Once again, on 20 March 2022, torrential rains caused flooding and landslides in the metropolitan area of Petrópolis and surrounding areas of the mountainous region of the state of Rio de Janeiro (https://floodlist.com/america/brazil-floods-landslides-petropolis-march-2022, last access: 20 April 2022). Petrópolis Civil Defense reported 415 mm of rain in the São Sebastião district in just 10 h, with 217.4 mm of that total falling in a 4 h period between 14:00 and 18:00 UTC. Around 100 incidents of landslides and floods have been reported across the city, including flooded roads and buildings damaged or destroyed, as well as seven deaths.
The above examples demonstrated the adverse impacts of extreme weather and subsequent landslides on the people of Petrópolis and highlight the importance of assessing the causes of these landslides for future disaster management. Therefore, this study aims to better understand the main triggers for landslides and flash floods in Petrópolis, specifically for the disaster in February 2022. To achieve this objective, we performed an integrated analysis of the urban sprawl over exposed areas, removal of vegetation, and shallow saturated soil.
2.1 Study area
Petrópolis is located within the Atlantic Forest biome, a biodiversity hotspot (Myers et al., 2000) (Fig. 1). Currently, only 13 % of the original cover remains (Fundação SOS Mata Atlântica, 2018), due to intense deforestation and human disturbance that mostly occurred in the first half of the 19th century (Dean, 1996). Historically, land degradation in the region is associated with a combination of different geomorphic processes, deforestation overexploitation (Nehren et al., 2018), and urban expansion (Guerra, 1995; Rosi et al., 2019).
Petrópolis is geologically located in the Rio Negro Complex, of Paleoproterozoic origin, formed mainly by migmatites and granitoids. This part of the state of Rio de Janeiro suffered the effects of several regional metamorphic phases, resulting in highly foliated rocks cut by large ductile shear zones. These rocks are severely sectioned by fractures and faults of regional extension, with a strong reflection on topography since the entire region was submitted to tectonic events during the Precambrian period (Penha et al., 1981; Fonseca et al., 1998; Gonçalves, 1998; IBGE 2018; Rosi et al., 2019). The drainage network of the region is strongly influenced by brittle regional structures, which play an essential role in its organization and the relief pattern and modeling. This set of geological characteristics, such as highly foliated and fractured rocks, triggers mass movements, mainly shallow landslides, and debris flow. Processes of folding, fault reactivation, and block remobilization resulted in Petrópolis's terrain (Gonçalves, 1998), which produced braided drainage pattern, with elongated hills which separate valleys. The soil is mostly occupied by clay with low fertility, is well drained, and has high aluminum saturation (Carvalho-Filho et al., 2000).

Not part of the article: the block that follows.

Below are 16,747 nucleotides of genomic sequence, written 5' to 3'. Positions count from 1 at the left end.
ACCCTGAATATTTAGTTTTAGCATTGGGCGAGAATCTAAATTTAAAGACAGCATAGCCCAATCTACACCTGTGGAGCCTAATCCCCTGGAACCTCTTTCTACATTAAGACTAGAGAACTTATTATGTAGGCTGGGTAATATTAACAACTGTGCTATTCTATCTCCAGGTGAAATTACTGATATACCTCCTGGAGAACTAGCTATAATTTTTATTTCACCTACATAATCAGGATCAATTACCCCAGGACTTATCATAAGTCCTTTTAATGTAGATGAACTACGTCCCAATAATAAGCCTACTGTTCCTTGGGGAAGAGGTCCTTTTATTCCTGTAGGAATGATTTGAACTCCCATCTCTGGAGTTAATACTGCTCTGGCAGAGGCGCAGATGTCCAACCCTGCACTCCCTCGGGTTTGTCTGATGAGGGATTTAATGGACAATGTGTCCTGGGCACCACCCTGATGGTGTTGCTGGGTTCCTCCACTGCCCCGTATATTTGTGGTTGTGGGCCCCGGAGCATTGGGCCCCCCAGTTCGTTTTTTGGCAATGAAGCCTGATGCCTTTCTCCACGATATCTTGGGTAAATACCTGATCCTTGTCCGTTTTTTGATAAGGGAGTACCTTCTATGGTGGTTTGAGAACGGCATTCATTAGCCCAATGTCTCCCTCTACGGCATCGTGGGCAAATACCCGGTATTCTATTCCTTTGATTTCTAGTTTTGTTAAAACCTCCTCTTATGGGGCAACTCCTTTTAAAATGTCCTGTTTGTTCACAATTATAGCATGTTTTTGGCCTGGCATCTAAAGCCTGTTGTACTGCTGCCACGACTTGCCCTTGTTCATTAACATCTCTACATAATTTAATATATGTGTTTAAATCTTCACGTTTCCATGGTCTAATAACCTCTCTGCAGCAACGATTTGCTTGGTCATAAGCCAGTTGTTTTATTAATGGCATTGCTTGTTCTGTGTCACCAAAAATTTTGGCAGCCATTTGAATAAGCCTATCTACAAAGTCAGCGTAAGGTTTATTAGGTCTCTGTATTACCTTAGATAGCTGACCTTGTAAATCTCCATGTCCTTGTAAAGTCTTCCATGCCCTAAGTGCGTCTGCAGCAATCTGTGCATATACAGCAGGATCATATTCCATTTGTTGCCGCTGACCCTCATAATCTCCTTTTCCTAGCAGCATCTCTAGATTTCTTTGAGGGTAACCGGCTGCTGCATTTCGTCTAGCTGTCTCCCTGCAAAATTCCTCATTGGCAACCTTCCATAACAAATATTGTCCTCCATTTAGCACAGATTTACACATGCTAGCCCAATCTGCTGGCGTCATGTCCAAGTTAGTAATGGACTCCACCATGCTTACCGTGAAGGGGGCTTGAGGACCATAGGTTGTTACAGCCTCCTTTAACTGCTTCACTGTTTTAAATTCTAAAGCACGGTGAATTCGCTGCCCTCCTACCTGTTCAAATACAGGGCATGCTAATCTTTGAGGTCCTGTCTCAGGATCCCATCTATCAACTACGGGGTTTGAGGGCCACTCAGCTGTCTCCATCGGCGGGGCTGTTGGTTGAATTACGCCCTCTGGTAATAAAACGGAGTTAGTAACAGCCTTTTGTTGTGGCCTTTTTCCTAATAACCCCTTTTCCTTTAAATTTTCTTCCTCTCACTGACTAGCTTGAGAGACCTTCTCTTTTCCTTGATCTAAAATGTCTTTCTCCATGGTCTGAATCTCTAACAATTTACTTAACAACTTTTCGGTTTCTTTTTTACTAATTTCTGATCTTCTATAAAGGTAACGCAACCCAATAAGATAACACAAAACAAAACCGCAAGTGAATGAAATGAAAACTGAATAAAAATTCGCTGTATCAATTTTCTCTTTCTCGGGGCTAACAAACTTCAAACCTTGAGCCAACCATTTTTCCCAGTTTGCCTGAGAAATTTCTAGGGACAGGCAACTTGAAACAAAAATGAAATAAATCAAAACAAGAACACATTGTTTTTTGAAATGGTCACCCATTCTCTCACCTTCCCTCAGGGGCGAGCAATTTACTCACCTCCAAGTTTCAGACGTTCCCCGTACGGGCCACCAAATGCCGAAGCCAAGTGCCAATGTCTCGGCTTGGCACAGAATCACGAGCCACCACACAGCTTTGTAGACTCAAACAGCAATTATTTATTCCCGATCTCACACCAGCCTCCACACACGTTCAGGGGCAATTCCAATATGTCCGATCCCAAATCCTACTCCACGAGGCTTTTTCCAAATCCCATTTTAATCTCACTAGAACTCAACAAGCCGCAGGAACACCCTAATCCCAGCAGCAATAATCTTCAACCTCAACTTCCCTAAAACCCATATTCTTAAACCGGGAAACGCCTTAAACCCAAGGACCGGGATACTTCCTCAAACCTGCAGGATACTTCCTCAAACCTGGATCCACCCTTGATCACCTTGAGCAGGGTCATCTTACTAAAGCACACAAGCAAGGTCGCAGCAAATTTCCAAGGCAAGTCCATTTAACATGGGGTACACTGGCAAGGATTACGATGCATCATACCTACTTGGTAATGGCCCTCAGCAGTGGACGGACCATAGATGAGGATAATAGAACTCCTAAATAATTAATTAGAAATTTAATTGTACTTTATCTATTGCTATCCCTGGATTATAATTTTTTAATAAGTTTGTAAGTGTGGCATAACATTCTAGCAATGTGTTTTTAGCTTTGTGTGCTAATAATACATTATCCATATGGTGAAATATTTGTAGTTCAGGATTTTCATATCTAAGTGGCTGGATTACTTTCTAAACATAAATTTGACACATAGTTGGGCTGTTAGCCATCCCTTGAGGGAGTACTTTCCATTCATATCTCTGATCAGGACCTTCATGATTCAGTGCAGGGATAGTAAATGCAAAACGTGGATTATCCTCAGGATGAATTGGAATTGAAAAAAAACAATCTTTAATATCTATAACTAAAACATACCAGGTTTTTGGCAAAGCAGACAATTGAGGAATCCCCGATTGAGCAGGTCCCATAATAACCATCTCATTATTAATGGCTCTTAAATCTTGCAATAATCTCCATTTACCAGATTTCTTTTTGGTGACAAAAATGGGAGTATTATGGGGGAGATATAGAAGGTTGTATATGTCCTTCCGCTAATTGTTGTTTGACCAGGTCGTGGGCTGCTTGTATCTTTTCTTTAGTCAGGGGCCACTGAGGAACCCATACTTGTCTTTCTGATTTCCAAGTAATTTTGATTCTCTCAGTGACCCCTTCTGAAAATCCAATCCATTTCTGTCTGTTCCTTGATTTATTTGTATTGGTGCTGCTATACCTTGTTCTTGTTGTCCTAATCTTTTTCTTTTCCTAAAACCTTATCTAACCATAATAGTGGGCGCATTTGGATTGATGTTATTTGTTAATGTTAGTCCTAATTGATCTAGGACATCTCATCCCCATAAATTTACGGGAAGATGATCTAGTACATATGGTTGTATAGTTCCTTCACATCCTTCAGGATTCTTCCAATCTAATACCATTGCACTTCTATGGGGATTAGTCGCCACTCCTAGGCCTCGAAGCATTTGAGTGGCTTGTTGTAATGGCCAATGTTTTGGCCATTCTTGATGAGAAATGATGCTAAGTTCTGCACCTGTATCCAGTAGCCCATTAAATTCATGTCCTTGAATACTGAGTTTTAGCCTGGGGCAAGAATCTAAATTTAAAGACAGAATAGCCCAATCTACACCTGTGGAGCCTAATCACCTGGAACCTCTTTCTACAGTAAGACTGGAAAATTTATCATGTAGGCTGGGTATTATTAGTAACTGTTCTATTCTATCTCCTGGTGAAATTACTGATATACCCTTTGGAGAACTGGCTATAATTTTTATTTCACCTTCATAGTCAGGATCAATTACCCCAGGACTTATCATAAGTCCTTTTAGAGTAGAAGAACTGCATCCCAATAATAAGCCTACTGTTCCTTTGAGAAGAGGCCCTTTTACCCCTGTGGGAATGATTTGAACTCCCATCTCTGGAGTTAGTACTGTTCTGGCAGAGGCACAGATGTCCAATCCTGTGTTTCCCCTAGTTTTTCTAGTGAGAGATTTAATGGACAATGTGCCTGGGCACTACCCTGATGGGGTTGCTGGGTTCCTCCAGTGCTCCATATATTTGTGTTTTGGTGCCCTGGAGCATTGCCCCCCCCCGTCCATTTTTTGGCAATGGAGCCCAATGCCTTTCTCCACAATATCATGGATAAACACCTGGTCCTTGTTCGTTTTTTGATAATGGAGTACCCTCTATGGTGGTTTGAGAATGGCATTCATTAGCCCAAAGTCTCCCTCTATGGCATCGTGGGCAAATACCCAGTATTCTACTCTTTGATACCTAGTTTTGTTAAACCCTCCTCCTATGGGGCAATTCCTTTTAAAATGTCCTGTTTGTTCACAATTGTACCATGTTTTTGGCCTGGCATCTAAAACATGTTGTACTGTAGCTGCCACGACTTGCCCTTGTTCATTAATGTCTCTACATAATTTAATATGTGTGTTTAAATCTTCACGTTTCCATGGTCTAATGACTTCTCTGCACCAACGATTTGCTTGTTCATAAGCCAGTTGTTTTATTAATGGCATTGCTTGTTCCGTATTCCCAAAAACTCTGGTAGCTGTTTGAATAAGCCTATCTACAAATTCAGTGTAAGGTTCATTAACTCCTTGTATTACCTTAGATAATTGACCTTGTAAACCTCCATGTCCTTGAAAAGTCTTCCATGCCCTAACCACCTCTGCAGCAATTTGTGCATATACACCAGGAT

2.2 Rainfall data and analysis
To identify the extreme rainfall event in the municipality of Petrópolis on 15 February 2022, different precipitation datasets were retrieved from INMET and CEMADEN station data. CEMADEN has 17 rain gauges installed in Petrópolis, with measurements available from 2015 onwards, although some stations have a large amount of missing data for long periods, especially in the early years of the series. CEMADEN also has five geotechnical stations, installed at the end of 2021, consisting of sensors that monitor rainfall and soil moisture at different depths (0.5 to 3.0 m).